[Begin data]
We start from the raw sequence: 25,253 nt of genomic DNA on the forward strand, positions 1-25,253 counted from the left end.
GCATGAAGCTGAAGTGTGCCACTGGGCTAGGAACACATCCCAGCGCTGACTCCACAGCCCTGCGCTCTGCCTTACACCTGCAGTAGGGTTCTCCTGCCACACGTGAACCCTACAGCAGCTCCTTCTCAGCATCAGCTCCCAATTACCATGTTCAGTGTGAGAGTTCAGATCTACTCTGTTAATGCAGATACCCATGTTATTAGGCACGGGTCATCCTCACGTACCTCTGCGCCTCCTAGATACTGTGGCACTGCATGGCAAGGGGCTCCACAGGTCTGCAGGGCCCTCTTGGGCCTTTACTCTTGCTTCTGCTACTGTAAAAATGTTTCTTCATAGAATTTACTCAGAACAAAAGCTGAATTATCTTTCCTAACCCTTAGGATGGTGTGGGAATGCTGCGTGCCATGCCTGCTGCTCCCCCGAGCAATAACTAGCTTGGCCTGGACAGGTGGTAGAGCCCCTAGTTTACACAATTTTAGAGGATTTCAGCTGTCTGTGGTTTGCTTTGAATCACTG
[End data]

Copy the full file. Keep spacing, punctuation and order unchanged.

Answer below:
We start from the raw sequence: 25,253 nt of genomic DNA on the forward strand, positions 1-25,253 counted from the left end.
GCATGAAGCTGAAGTGTGCCACTGGGCTAGGAACACATCCCAGCGCTGACTCCACAGCCCTGCGCTCTGCCTTACACCTGCAGTAGGGTTCTCCTGCCACACGTGAACCCTACAGCAGCTCCTTCTCAGCATCAGCTCCCAATTACCATGTTCAGTGTGAGAGTTCAGATCTACTCTGTTAATGCAGATACCCATGTTATTAGGCACGGGTCATCCTCACGTACCTCTGCGCCTCCTAGATACTGTGGCACTGCATGGCAAGGGGCTCCACAGGTCTGCAGGGCCCTCTTGGGCCTTTACTCTTGCTTCTGCTACTGTAAAAATGTTTCTTCATAGAATTTACTCAGAACAAAAGCTGAATTATCTTTCCTAACCCTTAGGATGGTGTGGGAATGCTGCGTGCCATGCCTGCTGCTCCCCCGAGCAATAACTAGCTTGGCCTGGACAGGTGGTAGAGCCCCTAGTTTACACAATTTTAGAGGATTTCAGCTGTCTGTGGTTTGCTTTGAATCACTG